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Roll up several sheets of newspaper to make a paper baton and secure with a rubber band. Cut one of the business shirt sleeves down the main seam and lay out flat. Place the baton on top. Leave 1.5cm of fabric at each end of the baton to stitch. Cut a rectangle of fabric that will be large enough to encase the baton (including a 3 cm seam allowance on the long edge). Stitch (right sides together), using a 1.5 cm seam allowance, around the outside of the rectangle, leaving open one short end. Turn to the right side. Thread the newspaper baton into the fabric sleeve. Turn over the top one centimeter of fabric at the open end. Press and stitch closed.

Duffle bag: on a white piece of paper, draw a large (block lettered dollar sign). Pin this onto the yellow fabric. Cut around the outside. On one of the side panels of the business shirt (front), trace around a side plate (of 18 – 20 cm). This will form the base of the duffel bag. Calculate the circumference of the plate and then add 3 cm for a seam allowance. For the body section of the duffle bag, create a paper template using the previously measured circumference (plus seam allowance) as the width. Choose a height length that will allow you to use almost all the back of the business shirt. Pin the template to the back of the shirt. Cut out.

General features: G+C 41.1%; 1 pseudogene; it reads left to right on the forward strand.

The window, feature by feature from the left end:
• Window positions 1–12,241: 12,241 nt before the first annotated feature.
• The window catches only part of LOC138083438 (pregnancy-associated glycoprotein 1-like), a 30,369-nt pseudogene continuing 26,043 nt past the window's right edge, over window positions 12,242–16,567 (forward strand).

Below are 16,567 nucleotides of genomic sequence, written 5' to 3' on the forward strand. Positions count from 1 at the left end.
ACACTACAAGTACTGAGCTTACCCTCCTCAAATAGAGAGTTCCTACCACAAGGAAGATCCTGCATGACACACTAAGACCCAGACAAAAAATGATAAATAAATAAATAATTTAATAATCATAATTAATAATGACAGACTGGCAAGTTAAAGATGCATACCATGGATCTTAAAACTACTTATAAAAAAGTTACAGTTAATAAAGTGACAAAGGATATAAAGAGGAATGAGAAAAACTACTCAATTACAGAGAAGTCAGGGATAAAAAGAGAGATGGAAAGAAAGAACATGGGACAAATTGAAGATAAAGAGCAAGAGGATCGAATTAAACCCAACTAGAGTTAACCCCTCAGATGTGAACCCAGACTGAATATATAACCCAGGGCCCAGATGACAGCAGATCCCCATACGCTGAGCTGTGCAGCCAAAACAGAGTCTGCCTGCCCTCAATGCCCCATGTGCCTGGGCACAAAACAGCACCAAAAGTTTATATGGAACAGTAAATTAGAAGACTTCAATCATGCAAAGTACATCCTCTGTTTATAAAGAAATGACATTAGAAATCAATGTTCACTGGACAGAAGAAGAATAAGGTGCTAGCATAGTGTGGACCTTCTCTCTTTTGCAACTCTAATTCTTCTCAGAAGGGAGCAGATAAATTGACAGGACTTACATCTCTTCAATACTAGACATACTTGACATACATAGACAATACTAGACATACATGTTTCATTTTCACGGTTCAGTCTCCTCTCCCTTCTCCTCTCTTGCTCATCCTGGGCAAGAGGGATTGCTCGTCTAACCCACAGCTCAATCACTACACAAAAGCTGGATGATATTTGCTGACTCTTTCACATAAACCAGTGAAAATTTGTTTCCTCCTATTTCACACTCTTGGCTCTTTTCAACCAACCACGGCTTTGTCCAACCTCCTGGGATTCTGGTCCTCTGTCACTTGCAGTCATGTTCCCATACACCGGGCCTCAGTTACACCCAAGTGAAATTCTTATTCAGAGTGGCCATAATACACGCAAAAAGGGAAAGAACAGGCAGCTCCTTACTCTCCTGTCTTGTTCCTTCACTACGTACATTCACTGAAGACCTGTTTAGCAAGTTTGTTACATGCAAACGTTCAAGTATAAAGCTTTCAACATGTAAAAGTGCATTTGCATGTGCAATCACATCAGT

Pin the dollar sign to the middle front of the main body piece. Slowly stitch around the outside of the applique. Pin together the body section of the duffle bag (right sides facing) at the raw edges of the longest sides (height). Using a marker pen, place a mark at the raw edge 6 cm and 8 cm from the top. This will form the casing of the finished product. Using a 1.5 cm seam allowance, stitch down the side of the fabric until you reach the first marked point. Leave the two centimeter gap un-stitched. Stitch the remaining length. Press the seam open. Fold two centimeters of the top edge over to the wrong side. Press. Fold over another four centimeters ensuring that the folded edge does not cover the hole. Stitch together near the base of the folded fabric to form the casing.